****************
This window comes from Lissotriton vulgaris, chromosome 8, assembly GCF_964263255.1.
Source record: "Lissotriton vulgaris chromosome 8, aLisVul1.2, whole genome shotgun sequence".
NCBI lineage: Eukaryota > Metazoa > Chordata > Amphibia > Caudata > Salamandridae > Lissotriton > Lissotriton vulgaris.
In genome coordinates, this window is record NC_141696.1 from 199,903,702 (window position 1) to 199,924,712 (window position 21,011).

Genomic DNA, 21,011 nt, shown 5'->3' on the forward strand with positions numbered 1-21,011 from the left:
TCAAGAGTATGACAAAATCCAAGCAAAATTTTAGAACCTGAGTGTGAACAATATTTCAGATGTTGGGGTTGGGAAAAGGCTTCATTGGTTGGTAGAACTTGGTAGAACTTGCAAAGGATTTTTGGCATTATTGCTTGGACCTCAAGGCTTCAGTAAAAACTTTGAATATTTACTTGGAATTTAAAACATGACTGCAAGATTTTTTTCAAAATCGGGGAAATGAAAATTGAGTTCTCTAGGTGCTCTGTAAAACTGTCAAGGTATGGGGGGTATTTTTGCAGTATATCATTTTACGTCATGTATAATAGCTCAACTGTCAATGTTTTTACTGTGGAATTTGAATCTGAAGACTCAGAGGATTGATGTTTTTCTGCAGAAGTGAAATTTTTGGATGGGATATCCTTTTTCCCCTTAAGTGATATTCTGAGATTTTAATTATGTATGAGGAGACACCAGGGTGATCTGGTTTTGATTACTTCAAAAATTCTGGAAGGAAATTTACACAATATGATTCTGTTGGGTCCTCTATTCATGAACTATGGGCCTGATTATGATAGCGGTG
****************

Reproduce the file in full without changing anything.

This window comes from Lissotriton vulgaris, chromosome 8, assembly GCF_964263255.1.
Source record: "Lissotriton vulgaris chromosome 8, aLisVul1.2, whole genome shotgun sequence".
NCBI lineage: Eukaryota > Metazoa > Chordata > Amphibia > Caudata > Salamandridae > Lissotriton > Lissotriton vulgaris.
In genome coordinates, this window is record NC_141696.1 from 199,903,702 (window position 1) to 199,924,712 (window position 21,011).

Genomic DNA, 21,011 nt, shown 5'->3' on the forward strand with positions numbered 1-21,011 from the left:
TCAAGAGTATGACAAAATCCAAGCAAAATTTTAGAACCTGAGTGTGAACAATATTTCAGATGTTGGGGTTGGGAAAAGGCTTCATTGGTTGGTAGAACTTGGTAGAACTTGCAAAGGATTTTTGGCATTATTGCTTGGACCTCAAGGCTTCAGTAAAAACTTTGAATATTTACTTGGAATTTAAAACATGACTGCAAGATTTTTTTCAAAATCGGGGAAATGAAAATTGAGTTCTCTAGGTGCTCTGTAAAACTGTCAAGGTATGGGGGGTATTTTTGCAGTATATCATTTTACGTCATGTATAATAGCTCAACTGTCAATGTTTTTACTGTGGAATTTGAATCTGAAGACTCAGAGGATTGATGTTTTTCTGCAGAAGTGAAATTTTTGGATGGGATATCCTTTTTCCCCTTAAGTGATATTCTGAGATTTTAATTATGTATGAGGAGACACCAGGGTGATCTGGTTTTGATTACTTCAAAAATTCTGGAAGGAAATTTACACAATATGATTCTGTTGGGTCCTCTATTCATGAACTATGGGCCTGATTATGATAGCGGTG